My passport was declined the maximum three times at the new scanning kiosks at Canada customs. I left the wave of Canadians passing with ease through the machines to find a customs officer in the flesh, “Where are you coming from?” Looking me up and down, a middle-aged woman travelling alone, he was confused. “Mexico City” I handed him my passport. “And you didn’t travel in Mexico?” “Yes, I did, but not by plane. By bus. And taxis.” “It’s unusual for a Canadian (he paused here but did not say ‘woman’) to travel like that, from Mexico City.” Given the circumstances (trying to re-enter my country with as little friction as possible), I opted for the simplest, also the most honest, response, I said, “I’m glad to be back.” “I bet” he said.
I hadn’t travelled alone; I met my sister in Mexico City. She had flown from the Yukon. We travelled the two weeks together, visiting her favourite places—Mexico City, Tepoztlan, Acapulco. She’d lived and worked a whole decade in Mexico and returned to Canada five years ago. Her Spanish returned fluid, fluent, the moment she landed. She had asked me to visit so many times when she lived there, but my kids were small, I didn’t have the money, couldn’t secure the time away from work…so many excuses. Even when her partner died suddenly, in a dangerous town just north of the Belizean border where baggies of cocaine wash up on the beach and the people carry machetes and several sport missing limbs, I couldn’t go down there, to help her through that horror. My husband outright forbade it. With good reason, really. This trip was long overdue. And we didn’t have any epic blowouts or even anything more than mild disagreements. Maturity counts for some things. Acquiescing my movements to the pace of a cigarette smoker helped: walk a little ways, smoke break, walk a little further, smoke break.
Dropping into another culture, another climate (several climates really, because with every move we made the temperature, the way the air moved and touched my skin, the scents on the wind, changed), surrounded by a language I didn’t understand, kickstarted my mind. Thoughts, sensory experiences, sparked and fizzed. Released from the demands of work, of family, of regular life, I settled into being, allowing my tongue to bend around the new language, a different grammar, novel tastes.
I didn’t write much. Jotted a few fragments, impressions. I collected flowers—Jacarandas from the purple blossoming trees, bougainvillea, frangipani, others I didn’t recognise—pressed them between the pages of my notebook. I carried my pencil crayons but never drew anything. I didn’t quite feel settled enough. We were on the move. There was too much to look at, take in, make meaning of. Everything was fantastically loud: competing car radios, shop front music blasts, horns, bells, the screeching of brakes, the barking of dogs, the crows of roosters, birdsong, people yelling, begging, singing, whistling, babies crying, children laughing, and Mexican style fireworks which really sound just like cannon blasts. They made me jump. Every. Time. One expat suggested the fireworks—long baton-like sticks held in front of a person as if carrying a flag, gun powder stuffed in the top end and lit—as Mexicans reclaiming the fear they’d felt when colonial conquerors landed with their real cannons in centuries passed. Maybe.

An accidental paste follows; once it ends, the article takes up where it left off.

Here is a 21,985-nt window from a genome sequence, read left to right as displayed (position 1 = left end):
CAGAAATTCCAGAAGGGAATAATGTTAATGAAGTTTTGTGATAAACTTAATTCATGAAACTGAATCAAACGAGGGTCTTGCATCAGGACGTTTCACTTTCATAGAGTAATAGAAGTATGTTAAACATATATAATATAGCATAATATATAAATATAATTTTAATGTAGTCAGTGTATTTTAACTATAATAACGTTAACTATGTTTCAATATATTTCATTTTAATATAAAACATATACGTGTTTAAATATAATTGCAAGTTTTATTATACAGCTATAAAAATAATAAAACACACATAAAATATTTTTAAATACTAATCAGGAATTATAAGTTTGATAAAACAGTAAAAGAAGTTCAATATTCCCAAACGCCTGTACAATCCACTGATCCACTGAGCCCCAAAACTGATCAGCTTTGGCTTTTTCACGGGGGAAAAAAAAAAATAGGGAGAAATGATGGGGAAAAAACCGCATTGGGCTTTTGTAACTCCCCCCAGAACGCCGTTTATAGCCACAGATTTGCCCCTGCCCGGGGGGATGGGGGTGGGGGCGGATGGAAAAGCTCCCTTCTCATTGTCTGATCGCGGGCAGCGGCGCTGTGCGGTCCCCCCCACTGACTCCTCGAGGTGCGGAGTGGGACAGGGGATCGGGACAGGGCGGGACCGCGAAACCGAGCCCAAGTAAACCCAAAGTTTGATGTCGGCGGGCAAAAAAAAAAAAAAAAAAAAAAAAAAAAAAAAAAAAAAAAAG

It felt good to get my brain buzzed. To slow down. To simply feel.
I read four books, two by Mexican author Elena Poniatowska (an émigré from France). Her writing is gorgeous and, I imagine, even better in their original Spanish (the short story collections I read were translated by George Henson and Elizabeth Coonrod Martínez). Here is a good and very recent overview of her life as a writer, from The Washington Post, written by Kevin Sieff.
Amidst the concrete, the gates, the walls frothing barbed wire, shards of glass, the flowered vines spilled forth, the flowers rioted, the birds swooped and sang. In a place where even the laundry hung to dry on the rooftops is caged, there is art on the walls and parades of people celebrating. I spent my time ingesting it all. Feeling full.